Background: The complexity of the eukaryotic parasite Trypanosoma (T.) cruzi manifests in its highly dynamic genome, multi-host life cycle, progressive morphologies and immune-evasion mechanisms. Accurate determination of infection or Chagas’ disease activity and prognosis continues to challenge researchers. We hypothesized that a diagnostic platform with higher ligand complexity than previously employed may hold value. Methodology: We applied the ImmunoSignature Technology (IST) for the detection of T. cruzi-specific antibodies among healthy blood donors. IST is based on capturing the information in an individual’s antibody repertoire by exposing their peripheral blood to a library of >100,000 position-addressable, chemically-diverse peptides. Principal findings: Initially, samples from two Chagas cohorts declared positive or negative by bank testing were studied. With the first cohort, library-peptides displaying differential binding signals between T. cruzi sero-states were used to train an algorithm. A classifier was fixed and tested against the training-independent second cohort to determine assay performance. Next, samples from a mixed cohort of donors declared positive for Chagas, hepatitis B, hepatitis C or West Nile virus were assayed on the same library. Signals were used to train a single algorithm that distinguished all four disease states. As a binary test, the accuracy of predicting T. cruzi seropositivity by IST was similar, perhaps modestly reduced, relative to conventional ELISAs. However, the results indicate that information beyond determination of seropositivity may have been captured. These include the identification of cohort subclasses, the simultaneous detection and discerning of other diseases, and the discovery of putative new antigens. Conclusions & significance: The central outcome of this study established IST as a reliable approach for specific determination of T. cruzi seropositivity versus disease-free individuals or those with other diseases. Its potential contribution for monitoring and controlling Chagas lies in IST’s delivery of higher resolution immune-state readouts than obtained with currently-used technologies. Despite the complexity of the ligand presentation and large quantitative readouts, performing an IST test is simple, scalable and reproducible.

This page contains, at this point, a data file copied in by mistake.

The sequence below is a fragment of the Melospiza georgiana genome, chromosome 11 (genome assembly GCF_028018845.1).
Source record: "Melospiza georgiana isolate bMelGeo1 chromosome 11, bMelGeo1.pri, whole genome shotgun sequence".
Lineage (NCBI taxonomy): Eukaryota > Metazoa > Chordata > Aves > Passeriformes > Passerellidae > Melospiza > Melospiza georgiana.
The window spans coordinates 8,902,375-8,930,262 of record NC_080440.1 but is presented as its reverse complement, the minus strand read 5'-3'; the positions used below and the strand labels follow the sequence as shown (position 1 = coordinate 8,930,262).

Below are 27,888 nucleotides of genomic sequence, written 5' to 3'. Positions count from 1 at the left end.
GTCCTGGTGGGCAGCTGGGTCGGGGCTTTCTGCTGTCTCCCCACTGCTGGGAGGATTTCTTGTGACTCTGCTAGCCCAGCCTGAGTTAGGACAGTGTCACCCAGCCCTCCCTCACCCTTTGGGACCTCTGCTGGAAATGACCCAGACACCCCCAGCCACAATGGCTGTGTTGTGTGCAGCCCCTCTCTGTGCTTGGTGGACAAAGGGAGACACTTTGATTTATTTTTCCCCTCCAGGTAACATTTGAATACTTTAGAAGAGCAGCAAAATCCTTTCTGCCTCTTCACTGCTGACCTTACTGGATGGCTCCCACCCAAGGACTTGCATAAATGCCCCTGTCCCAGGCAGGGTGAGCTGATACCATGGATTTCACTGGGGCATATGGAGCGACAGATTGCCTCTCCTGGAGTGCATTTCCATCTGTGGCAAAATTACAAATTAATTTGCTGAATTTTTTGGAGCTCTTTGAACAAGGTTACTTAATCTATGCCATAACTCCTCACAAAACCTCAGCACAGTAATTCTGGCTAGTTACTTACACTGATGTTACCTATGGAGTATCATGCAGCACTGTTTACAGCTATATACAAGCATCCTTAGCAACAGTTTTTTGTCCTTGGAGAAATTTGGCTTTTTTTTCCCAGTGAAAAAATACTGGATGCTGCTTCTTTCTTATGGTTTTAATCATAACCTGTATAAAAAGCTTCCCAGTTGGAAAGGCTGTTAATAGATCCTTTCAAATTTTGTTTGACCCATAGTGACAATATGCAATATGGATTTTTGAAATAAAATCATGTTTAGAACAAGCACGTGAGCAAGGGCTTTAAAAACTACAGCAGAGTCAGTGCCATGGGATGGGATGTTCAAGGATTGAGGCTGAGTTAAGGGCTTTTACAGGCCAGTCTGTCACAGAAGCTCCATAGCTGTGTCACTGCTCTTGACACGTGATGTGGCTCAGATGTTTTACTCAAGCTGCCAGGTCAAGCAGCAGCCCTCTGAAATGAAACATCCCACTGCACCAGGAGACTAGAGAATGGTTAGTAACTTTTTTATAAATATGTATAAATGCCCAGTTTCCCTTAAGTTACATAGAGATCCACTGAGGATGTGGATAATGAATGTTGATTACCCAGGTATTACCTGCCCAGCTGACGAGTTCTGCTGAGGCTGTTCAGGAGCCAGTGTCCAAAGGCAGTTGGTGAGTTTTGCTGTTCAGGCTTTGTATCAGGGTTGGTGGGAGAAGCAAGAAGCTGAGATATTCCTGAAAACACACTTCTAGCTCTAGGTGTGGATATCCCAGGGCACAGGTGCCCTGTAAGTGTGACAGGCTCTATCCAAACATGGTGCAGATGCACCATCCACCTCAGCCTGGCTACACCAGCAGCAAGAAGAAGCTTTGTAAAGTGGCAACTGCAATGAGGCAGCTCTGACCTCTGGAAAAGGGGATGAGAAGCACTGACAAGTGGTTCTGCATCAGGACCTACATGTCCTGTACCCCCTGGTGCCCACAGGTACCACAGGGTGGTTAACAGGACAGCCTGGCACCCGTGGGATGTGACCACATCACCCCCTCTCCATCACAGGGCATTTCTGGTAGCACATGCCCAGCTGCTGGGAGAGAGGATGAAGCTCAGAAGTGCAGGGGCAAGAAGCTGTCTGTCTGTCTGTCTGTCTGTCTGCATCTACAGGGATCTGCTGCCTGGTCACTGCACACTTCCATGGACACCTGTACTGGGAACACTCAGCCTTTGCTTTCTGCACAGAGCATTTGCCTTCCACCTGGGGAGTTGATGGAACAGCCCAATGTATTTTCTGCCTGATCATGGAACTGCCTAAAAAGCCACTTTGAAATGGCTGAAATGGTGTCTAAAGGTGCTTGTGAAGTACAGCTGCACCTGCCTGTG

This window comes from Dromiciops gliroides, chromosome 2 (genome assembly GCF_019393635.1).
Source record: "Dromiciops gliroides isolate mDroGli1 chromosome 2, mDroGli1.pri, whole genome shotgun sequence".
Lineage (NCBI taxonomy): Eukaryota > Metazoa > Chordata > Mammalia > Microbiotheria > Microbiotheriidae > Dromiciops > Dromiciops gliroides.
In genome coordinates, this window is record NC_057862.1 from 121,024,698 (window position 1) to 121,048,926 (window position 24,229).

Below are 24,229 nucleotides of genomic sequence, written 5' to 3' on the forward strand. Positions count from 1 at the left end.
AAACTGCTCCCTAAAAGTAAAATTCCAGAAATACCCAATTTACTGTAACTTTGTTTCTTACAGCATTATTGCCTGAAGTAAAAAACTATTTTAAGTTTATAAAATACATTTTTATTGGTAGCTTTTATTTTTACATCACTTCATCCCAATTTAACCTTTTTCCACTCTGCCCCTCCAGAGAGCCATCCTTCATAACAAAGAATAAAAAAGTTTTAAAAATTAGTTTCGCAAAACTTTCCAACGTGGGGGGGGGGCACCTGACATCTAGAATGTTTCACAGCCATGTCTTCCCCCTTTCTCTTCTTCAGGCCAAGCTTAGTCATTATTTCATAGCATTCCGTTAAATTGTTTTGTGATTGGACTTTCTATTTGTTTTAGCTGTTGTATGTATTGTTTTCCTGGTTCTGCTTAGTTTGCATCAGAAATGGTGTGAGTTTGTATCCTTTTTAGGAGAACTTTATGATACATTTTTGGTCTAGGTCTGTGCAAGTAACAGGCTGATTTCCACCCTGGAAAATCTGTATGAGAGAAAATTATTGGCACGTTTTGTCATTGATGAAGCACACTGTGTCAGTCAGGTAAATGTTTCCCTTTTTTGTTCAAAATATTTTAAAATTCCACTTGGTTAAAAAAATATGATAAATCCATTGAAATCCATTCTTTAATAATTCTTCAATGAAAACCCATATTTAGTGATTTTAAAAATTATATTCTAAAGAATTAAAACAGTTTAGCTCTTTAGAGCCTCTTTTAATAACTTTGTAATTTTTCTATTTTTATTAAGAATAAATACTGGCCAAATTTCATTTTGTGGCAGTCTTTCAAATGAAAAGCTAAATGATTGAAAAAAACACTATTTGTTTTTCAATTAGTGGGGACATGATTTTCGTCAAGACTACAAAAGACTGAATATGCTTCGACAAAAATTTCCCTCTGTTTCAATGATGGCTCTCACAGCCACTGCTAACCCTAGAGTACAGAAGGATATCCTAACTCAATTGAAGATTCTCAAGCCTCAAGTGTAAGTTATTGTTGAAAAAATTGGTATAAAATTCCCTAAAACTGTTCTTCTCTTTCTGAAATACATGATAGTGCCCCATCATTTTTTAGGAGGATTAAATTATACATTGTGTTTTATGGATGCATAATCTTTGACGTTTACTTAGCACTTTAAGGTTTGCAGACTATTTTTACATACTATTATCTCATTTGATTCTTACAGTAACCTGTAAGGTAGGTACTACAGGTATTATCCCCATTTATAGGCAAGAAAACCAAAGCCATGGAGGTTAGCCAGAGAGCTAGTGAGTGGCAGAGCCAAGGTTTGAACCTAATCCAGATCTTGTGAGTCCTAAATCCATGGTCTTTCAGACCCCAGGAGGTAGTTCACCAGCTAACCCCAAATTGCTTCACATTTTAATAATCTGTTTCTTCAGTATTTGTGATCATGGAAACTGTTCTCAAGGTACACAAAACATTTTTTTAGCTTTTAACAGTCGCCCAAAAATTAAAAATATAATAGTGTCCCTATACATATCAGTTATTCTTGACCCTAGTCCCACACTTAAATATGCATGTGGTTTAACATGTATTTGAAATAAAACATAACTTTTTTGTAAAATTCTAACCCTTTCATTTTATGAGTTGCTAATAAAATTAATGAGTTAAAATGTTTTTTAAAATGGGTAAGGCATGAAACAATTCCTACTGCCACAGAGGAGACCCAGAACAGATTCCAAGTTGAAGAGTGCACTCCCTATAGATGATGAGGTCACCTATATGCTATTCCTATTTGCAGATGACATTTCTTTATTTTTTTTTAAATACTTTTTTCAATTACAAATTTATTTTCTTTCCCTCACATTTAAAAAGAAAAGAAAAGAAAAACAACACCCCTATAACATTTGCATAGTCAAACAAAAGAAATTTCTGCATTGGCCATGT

Rowe, M., Melnick, J., Gerwien, R., Legutki, J. B., Pfeilsticker, J., Tarasow, T. M., & Sykes, K. F. (2017). An ImmunoSignature test distinguishes Trypanosoma cruzi, hepatitis B, hepatitis C and West Nile virus seropositivity among asymptomatic blood donors. PLoS Neglected Tropical Diseases, 11(9). https://doi.org/10.1371/journal.pntd.0005882